Pareja has experience working in a more elitist kitchen run by a single executive chef who made all the decisions. Within the more egalitarian framework of Understory, Pareja says the worker leaders wanted to ask, “How do you approach a model that actually takes care of its workers, that fosters leadership and creates dignity in the workplace?”
“I don’t think any of us thought that Understory would actually come to fruition, because of the pandemic,” Esquivel says. Established restaurants were shutting down. “The original owners [who had planned the Southeast Asian restaurant] couldn’t continue. We had the opportunity, as people who were laid off from work, but it was very unclear what was going to happen with the economy.” Esquivel adds that with their complementary work histories, “the four of us created this solid model of just being able to move things forward.”
“We’re all people of color,” Esquivel says. “We all come from a background of experiencing and surviving migration.” Unlike many chef-driven kitchens, there isn’t a hierarchy at Understory. “We have great rapport with one another and a lot of personal experience in the food industry,” they say. “We want to have visibility in the food world. That’s reflected in how we’ve been able to move forward, to form something that feels sustainable just by making sure that all of our voices count.”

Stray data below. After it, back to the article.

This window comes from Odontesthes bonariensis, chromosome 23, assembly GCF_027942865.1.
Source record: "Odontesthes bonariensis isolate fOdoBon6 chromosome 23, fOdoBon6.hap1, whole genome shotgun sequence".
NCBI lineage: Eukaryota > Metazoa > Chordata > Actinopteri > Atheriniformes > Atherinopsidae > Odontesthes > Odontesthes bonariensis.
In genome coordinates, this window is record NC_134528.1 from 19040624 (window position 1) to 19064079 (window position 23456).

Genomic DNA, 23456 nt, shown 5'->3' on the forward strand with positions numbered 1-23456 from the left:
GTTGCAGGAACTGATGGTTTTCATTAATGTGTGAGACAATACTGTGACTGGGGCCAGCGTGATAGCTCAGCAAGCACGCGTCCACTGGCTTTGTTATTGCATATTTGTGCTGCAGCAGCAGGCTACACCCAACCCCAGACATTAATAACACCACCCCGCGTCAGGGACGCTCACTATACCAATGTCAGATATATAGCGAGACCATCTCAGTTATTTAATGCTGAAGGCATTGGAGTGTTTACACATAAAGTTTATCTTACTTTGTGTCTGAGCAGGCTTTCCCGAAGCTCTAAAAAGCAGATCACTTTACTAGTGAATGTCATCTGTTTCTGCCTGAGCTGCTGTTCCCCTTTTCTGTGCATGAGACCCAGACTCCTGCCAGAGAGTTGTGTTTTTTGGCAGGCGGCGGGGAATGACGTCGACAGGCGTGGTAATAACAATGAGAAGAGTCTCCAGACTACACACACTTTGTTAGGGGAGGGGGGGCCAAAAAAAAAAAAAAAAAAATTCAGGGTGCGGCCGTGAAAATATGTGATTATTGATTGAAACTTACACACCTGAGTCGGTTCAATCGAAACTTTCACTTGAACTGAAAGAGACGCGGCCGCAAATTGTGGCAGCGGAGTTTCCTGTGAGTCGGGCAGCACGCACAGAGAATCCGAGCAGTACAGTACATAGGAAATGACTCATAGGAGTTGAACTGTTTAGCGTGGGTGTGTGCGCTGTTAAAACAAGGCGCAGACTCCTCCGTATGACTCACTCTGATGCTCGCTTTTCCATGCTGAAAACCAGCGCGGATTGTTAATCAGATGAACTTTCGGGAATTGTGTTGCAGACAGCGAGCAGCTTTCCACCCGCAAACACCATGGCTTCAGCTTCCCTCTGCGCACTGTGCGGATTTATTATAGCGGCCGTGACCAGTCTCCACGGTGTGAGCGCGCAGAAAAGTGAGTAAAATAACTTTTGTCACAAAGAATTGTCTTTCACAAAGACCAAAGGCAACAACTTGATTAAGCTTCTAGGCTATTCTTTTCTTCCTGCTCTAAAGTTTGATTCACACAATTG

Understory also provides pop-up opportunities for local chefs through their partner organization Oakland Bloom. Oakland Bloom’s mission reads, “building opportunity and ownership with migrant chefs and chefs of color.” Three Sundays a month, the restaurant features their Open Test Kitchen incubation program. In May, Chef Pa Wah made three traditional Karen Burmese dishes, including chin ban chan, chicken curry and khao swe hin yih.
When I tried a menu at Understory, it was under Esquivel’s rotation. They weren’t set up for indoor dining, but there is a parklet out front. Esquivel’s three sisters dish is a rich stew composed of corn, squash and beans. They simmer the sisters in a garlic-tomato sauce with pasilla chiles and kale. The cooling jackfruit slaw complements the three sisters’ heat. Along with marinated jackfruit, the chef chops up cabbage, jicama, apple, mint, cilantro and radish before mixing in a chile de árbol peanut vinaigrette.